I’ve just gotten back online after a month of no Internet access. Why, you ask? Well, after checking the phone lines, swapping out the modem, and various other checks, it turns out I had an extension conflict… duh! That should have been the first thing I checked out! I had forgotten some of the problems my system gave me the previous month and with all the crashing, swapping out components, etc., the extension conflict should have been obvious. But I don’t feel too bad. My tech didn’t check for it and it took four calls to AOL for their techs to suggest it.
By the way, special thanks to the last gentleman I spoke with at AOL. I thought I had his name! It was his suggestion to check for extension conflicts and try the clean install which got me back online. And thumbs down to the female who blew my tech off. She walked him through some checks and finally told him he’d have to reinstall the software and “that takes too long… goodbye!”
Now, I’ve had to reinstall software after speaking to someone on the help lines. Probably all of us have had to at one point. They always give you a reference number or tell you to call them back or something if it doesn’t work. This person did not. She hung up on a customer!
But then, customer service is never what it should be…
HH#42: Check for extension conflicts first!-Use the above for reference. If I had done that early in the game, I would have been back online in a couple of days rather than a month.
HH#43: The cold is not your friend-Teemu Masalin email@example.com
, a reader in Finland told me this tale:
It’s winter in Finland right now. Teemu had a box of floppies, with files on them, in a suitcase. When they were brought out to be used, they were erased! But, when Teemu returned home, where it was warm, the floppies were back to normal. The only explanation Teemu can think of is the extreme cold is detrimental to floppies.
If anyone has insight to Teemu’s experience, please email us. We’d love to expand this topic. And Teemu, thanks for sharing your story with My Mac!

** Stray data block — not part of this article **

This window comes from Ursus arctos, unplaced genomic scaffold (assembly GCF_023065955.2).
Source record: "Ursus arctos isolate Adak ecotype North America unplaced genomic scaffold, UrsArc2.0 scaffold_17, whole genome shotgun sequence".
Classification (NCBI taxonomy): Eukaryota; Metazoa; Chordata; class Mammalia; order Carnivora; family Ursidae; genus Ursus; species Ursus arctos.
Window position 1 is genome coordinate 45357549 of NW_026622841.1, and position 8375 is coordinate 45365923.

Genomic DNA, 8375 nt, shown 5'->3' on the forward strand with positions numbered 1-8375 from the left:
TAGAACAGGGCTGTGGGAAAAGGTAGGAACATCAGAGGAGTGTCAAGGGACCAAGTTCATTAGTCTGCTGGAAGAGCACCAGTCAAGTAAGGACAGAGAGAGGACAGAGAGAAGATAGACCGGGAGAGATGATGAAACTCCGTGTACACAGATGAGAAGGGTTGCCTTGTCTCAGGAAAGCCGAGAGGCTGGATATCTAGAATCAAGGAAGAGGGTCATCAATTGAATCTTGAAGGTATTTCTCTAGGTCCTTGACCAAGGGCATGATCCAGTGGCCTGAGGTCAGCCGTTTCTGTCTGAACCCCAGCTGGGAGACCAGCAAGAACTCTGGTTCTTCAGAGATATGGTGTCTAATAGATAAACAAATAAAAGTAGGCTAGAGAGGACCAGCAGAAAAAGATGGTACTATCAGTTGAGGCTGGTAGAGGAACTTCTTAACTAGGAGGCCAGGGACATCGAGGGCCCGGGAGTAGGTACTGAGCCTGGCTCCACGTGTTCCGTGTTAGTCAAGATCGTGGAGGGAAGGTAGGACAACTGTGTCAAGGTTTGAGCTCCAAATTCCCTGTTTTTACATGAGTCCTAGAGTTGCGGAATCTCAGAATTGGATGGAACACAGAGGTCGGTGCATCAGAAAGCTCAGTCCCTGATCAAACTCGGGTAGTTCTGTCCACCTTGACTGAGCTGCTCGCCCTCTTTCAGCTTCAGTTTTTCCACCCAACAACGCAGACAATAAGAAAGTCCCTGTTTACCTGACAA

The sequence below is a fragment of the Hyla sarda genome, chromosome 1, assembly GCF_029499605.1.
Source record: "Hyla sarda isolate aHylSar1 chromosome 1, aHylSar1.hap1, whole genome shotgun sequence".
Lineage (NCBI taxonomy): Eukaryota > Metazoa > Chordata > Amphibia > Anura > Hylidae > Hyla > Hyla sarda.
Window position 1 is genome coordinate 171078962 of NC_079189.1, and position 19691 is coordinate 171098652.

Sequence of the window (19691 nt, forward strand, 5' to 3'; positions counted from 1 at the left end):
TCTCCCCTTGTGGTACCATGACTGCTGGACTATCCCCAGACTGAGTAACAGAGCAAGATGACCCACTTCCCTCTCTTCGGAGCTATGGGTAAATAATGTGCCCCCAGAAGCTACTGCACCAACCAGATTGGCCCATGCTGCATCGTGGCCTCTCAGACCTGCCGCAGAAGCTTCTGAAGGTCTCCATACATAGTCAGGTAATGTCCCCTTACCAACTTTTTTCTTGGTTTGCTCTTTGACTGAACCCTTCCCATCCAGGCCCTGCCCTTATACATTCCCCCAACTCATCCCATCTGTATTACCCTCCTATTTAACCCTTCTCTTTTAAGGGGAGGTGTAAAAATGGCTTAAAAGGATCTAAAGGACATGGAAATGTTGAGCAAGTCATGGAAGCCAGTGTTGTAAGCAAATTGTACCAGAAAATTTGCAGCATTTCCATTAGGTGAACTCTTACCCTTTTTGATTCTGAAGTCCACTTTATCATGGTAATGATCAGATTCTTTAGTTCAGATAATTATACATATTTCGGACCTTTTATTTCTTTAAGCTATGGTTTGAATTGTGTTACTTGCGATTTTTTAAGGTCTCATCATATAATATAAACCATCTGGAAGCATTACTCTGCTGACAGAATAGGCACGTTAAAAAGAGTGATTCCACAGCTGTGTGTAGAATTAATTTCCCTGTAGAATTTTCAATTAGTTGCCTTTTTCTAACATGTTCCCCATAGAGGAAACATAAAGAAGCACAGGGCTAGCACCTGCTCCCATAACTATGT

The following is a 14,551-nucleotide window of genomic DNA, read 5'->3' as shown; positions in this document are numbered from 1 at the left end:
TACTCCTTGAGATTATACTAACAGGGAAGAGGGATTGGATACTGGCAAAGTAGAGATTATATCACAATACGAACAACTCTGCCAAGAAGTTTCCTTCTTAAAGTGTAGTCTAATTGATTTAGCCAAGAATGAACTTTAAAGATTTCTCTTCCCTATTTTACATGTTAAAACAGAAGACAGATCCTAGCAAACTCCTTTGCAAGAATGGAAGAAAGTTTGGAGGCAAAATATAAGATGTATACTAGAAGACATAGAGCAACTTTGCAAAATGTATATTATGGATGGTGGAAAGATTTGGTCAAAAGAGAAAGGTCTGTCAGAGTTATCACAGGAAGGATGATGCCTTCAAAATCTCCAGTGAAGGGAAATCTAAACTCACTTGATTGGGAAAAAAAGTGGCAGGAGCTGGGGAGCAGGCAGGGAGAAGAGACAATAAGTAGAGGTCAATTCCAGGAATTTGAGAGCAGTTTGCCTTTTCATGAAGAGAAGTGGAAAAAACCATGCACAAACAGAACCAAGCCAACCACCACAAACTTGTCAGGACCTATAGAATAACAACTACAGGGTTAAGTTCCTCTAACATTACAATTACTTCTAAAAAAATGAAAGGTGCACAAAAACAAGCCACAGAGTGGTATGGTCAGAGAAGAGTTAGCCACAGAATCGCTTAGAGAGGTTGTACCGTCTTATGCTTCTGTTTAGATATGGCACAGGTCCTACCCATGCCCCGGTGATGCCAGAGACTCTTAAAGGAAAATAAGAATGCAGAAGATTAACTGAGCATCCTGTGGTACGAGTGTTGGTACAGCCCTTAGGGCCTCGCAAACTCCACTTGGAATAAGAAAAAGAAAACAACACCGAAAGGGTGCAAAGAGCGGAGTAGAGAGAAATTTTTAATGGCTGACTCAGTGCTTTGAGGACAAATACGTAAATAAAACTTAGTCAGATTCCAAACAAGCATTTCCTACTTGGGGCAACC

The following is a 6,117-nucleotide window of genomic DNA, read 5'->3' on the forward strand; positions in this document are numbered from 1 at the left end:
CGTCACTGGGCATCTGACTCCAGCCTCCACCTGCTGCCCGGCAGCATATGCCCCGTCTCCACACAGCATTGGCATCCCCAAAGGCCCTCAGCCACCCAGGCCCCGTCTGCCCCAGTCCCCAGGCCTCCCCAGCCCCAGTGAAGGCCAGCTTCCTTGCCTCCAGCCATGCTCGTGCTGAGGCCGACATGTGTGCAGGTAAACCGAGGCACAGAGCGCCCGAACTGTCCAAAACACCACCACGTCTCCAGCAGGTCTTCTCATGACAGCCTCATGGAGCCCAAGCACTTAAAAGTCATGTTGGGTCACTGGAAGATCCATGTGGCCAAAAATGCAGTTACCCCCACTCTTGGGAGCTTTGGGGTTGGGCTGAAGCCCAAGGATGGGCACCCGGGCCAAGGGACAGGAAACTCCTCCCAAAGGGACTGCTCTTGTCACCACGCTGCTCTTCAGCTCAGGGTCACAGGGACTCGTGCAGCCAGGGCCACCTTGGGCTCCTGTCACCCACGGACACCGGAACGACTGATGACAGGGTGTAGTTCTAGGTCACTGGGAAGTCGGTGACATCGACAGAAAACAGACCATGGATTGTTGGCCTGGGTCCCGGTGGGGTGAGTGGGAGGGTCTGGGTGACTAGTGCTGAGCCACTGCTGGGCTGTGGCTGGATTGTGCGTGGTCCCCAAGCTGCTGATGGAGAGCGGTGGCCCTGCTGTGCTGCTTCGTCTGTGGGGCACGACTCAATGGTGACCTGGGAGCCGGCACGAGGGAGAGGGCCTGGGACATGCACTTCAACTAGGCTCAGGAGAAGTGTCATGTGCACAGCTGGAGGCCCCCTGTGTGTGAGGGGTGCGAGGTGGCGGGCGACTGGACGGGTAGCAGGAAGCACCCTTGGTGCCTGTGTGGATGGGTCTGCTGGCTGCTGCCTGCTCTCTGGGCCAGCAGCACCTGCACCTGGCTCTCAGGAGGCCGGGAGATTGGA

HH#44: Unreadable Disks-This actually ties in with HH #41, Tuning Up. Usually disks you’ve used before that come up as unreadable have a simple problem: their directories are a bit scrambled. Most of the time, ejecting and reinserting the floppy or Syquest or Zip, etc., etc. takes care of the issue. If it does not, try running Disk First Aid. If you still have a problem run a repair program like Symantec’s Norton Utilities.
Another option for you to consider is to rebuild the desktop on the floppy. Yes, I did say rebuild the desktop on the floppy. Just like your hard drive, your floppy has the same invisible folders and files. When you go to insert your floppy, hold down on the Option and Command keys and a dialog box will appear, asking if you wish to rebuild the desktop. Click yes, and your Mac will handle the rest.
HH#45: Unknown Application Files-Say you have a file you’ve worked on for months. You try to open and instead get a message saying the file was created with an unknown application. There’re easy ways of dealing with this situation to save your file.
The first is ensure the application the file was created in is on the computer you are using.
If you find several of your files on your computer have become unknowns, rebuild your desktop. This essentially resets your system and things should return to normal.
In desperate situations, and this is only for the very brave, you can use ResEdit. Make a copy of the unknown file. Then, launch ResEdit.
First, with ResEdit, open a file in the same application as the file that has become unknown. You will find a four character type code and a four character creator code. These are normally hidden, which is why you need ResEdit to see them. Write down these codes exactly as they are case sensitive. Close file.
Open the copy of the problem file, again with ResEdit. Enter the type and creator codes. Close file, quite ResEdit, and you should be okay. If not, at least your original problem file is still with you and you can try again.
Internet Site of the Month
ONTRACK Data International: http://www.ontrack.com I briefly visited this site to check its usefulness and was impressed. You can download Data Advisor 4.01 which will diagnose and prevent hard drive data loss. They also offer Ontrack Jumper Viewer, a Java applet and Disk Manager 2.0 for Windows
Last, and most important, they currently have free data recovery assistance for victims of the recent California floods. I love good corporate citizenship.
Jumping back a couple of months, to HH #36– Peripherals, David Minsk L.David.Minsk@valley.net
wrote to say he has never been plagued with the problems I wrote about.
I say, good for you, David! My guess is that the effect is cumulative, as I had been doing this for years before my system refused to cooperate. Also, David is running 7.5.3, which is probably more stable than my System 7.1. If any of our readers has insight, send email! This is yet another area worth exploring.
On that note, if you have a particular area that’s giving you trouble, or have a solution to a problem and you want to tell the world, email me. I’ll answer you both personally and post it in the column. I promise, I won’t use your name if you don’t want me to!
Barbara Bell (firstname.lastname@example.org)